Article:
Tag Archives: watercolor demonstration

Let’s Paint an Orange Kitty – Watercolor

Today, we are going to paint an orange kitty using watercolors. Pretty simple, but the end might scare you. Don’t let it! You can do this.

I am using Hahnemühle‘s Leonardo 280 lbs matt watercolor paper, a heavy weight thick wonderful watercolor paper with much texture.

In each frame I wanted to have a picture of kitty for easy reference, however my printer is very low in ink so the picture printed really light. Nothing will set us back….so here we go!

Step by step watercolor kitty

Step 1: Draw an outline in pencil. Make notations of stripes and shadows.

Step by step watercolor kitty

Step 2: We are only going to be using two colors: cad yellow and ochre. Paint cad yellow on the whole body except leave some white spots for the lightest highlights. Leaving white exposed also let’s your painting breath. Sounds strange, but without the white, your painting might end up too heavy. Now, while the cad yellow is wet, paint ochre on the spots where the kitty is shaded. Let dry.

Step by step watercolor kitty

Step 3: Using rose and ochre, paint the kitty’s ear. Think of negative painting when you leave in some hair in the ears. Now, paint rose only on his cute little nose.

Step by step watercolor kitty

Step 4: Using orange, paint where the kitty looks more orange: top of head, in the shadow area, stripes on his legs. If your edges are too hard, you can soften them with a paintbrush that has clean water while the orange is still wet.

Step by step watercolor kitty

Step 5: Paint darker stripes on head and legs with brick red and orange mixed together.

Step by step watercolor kitty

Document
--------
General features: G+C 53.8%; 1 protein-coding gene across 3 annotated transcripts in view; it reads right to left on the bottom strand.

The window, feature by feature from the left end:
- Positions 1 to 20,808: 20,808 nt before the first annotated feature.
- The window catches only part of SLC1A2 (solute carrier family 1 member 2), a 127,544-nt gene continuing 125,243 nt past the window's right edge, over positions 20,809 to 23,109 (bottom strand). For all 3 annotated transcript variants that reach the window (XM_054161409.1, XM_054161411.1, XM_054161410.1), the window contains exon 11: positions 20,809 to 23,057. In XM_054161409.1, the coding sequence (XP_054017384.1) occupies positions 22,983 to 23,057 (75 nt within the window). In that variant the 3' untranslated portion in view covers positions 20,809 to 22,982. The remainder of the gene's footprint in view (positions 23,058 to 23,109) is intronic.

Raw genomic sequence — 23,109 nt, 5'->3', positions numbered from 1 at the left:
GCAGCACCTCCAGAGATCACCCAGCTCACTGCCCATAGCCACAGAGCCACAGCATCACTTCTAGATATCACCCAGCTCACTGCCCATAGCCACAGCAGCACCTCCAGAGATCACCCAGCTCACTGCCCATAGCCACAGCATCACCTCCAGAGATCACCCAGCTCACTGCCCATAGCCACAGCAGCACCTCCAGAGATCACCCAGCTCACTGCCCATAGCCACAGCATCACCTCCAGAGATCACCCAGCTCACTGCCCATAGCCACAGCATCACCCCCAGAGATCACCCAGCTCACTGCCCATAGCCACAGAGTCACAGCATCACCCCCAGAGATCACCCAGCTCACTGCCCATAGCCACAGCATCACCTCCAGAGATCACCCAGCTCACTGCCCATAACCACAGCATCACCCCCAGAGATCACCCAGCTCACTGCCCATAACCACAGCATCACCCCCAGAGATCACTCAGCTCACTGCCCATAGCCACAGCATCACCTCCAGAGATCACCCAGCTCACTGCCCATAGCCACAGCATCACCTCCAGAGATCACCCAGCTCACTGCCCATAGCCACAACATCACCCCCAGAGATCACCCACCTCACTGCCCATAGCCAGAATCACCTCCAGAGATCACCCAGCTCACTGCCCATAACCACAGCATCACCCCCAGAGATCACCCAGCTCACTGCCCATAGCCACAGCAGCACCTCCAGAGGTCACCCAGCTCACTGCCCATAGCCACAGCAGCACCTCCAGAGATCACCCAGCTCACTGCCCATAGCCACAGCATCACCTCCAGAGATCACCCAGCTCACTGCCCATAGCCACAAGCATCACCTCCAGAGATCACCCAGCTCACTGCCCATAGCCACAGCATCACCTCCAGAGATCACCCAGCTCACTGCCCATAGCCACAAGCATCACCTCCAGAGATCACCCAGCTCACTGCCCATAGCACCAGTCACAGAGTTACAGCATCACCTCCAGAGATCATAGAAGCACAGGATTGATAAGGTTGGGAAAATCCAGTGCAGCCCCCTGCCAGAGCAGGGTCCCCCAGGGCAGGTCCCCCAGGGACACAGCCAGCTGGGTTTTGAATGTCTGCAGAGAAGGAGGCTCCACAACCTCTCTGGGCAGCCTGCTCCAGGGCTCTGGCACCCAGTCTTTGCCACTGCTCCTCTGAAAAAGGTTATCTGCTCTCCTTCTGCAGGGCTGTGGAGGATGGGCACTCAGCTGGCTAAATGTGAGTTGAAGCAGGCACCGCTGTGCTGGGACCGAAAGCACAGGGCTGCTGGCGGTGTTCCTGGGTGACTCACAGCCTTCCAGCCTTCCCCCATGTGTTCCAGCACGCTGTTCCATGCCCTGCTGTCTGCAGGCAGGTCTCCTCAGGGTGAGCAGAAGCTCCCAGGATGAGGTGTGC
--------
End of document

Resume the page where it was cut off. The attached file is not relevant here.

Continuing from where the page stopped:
Step 6: Paint the eyes with viridian green and Payne’s grey in the middle. Leave white spots exposed for the light reflecting in his eyes. Next, darken part of the ears with violet. Lastly, using some of that violet, make a small line from his nose down to his mouth and paint shadow around his lip area.

Step by step watercolor kitty

Step 7: This is the part that might scare you…. DONT BE SCARED! Just try it!!! In this brave step, we are going to take a big round brush and paint cobalt blue and violet over all of the shaded areas. That’s right, you’re going to paint right over the kitty in large chunks. Take a deep breath. Only do this step if your painting is completely dry. Shadow his left side, the left part of his face, under his right eye, under his chin, in between his legs, by his tail. Just like before, if your edges are too hard, soften with a brush that has clean water on it. Now look at him pop!

Step by step watercolor kitty

Step 8 Final: In this final step, give him something to rest on. With a large flat brush paint, underneath the kitty with violet. While wet, make shadow underneath the kitty with Payne’s gray. After everything is dry, you can outline the kitty with a black micron pen and give him some whiskers. Viola, la peinture du chat orange est fini!

I hope you enjoyed this free step by step on how to paint a cat with watercolors. The orange kitty’s name is Niles and he would be honored if you tried to paint his picture too!


Purrrrrrr, purrrrrrrr, purrrrrrr.

watercolor kitty


Let’s Paint a Hawk Feather!

While hiking I found the greatest feather ever! From tip to tip it is 13 inches…wow that’s HUGE! So let’s make a watercolor painting so we can remember this feather forever…

Here is the reference photo. I had to tape the feather down because it wanted to lay on its side. Isn’t it a beauty?

Step 1: Make a sketch. My picture is bad, but you get the idea. I used hot pressed watercolor paper for its smooth quality. There is no texture with hot press and I wanted my feather to be smooth.

Step 2: The base color of the feather is going to be applied wet-on-wet. Pre-wet the feather only and paint yellow ochre in the middle, raw umber on top, and a touch of diluted french ultramarine on the bottom.

Step 3: When dry, paint a layer of raw umber on the left side of the feather and the stripes. On the right side, at the edge, there are spots or splotches, make sure to be loose with this and don’t over do it.

Step 4: After the last step is dry, using raw umber, a touch of sepia, and a touch of burnt sienna, make another layer on the left side and the top of the right side. We make layers because that’s the nature of watercolors. The lightest colors go first and then you darken in steps.